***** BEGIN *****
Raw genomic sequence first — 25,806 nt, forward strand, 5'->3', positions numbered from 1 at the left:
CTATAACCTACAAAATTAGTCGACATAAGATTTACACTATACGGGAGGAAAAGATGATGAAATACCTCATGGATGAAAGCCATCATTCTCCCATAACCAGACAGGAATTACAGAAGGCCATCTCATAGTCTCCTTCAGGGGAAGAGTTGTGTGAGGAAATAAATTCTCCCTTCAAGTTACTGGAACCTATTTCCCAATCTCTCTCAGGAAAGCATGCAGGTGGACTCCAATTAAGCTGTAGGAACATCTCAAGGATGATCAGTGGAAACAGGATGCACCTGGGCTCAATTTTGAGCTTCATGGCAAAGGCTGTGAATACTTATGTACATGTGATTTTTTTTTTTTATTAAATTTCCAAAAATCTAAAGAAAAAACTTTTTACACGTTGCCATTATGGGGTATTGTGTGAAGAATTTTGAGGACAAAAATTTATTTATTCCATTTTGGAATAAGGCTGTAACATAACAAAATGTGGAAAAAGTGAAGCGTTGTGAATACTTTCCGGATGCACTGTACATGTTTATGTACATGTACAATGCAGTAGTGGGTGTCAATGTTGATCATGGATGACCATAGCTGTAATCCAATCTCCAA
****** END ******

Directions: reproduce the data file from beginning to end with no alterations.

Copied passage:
Raw genomic sequence first — 25,806 nt, forward strand, 5'->3', positions numbered from 1 at the left:
CTATAACCTACAAAATTAGTCGACATAAGATTTACACTATACGGGAGGAAAAGATGATGAAATACCTCATGGATGAAAGCCATCATTCTCCCATAACCAGACAGGAATTACAGAAGGCCATCTCATAGTCTCCTTCAGGGGAAGAGTTGTGTGAGGAAATAAATTCTCCCTTCAAGTTACTGGAACCTATTTCCCAATCTCTCTCAGGAAAGCATGCAGGTGGACTCCAATTAAGCTGTAGGAACATCTCAAGGATGATCAGTGGAAACAGGATGCACCTGGGCTCAATTTTGAGCTTCATGGCAAAGGCTGTGAATACTTATGTACATGTGATTTTTTTTTTTTATTAAATTTCCAAAAATCTAAAGAAAAAACTTTTTACACGTTGCCATTATGGGGTATTGTGTGAAGAATTTTGAGGACAAAAATTTATTTATTCCATTTTGGAATAAGGCTGTAACATAACAAAATGTGGAAAAAGTGAAGCGTTGTGAATACTTTCCGGATGCACTGTACATGTTTATGTACATGTACAATGCAGTAGTGGGTGTCAATGTTGATCATGGATGACCATAGCTGTAATCCAATCTCCAA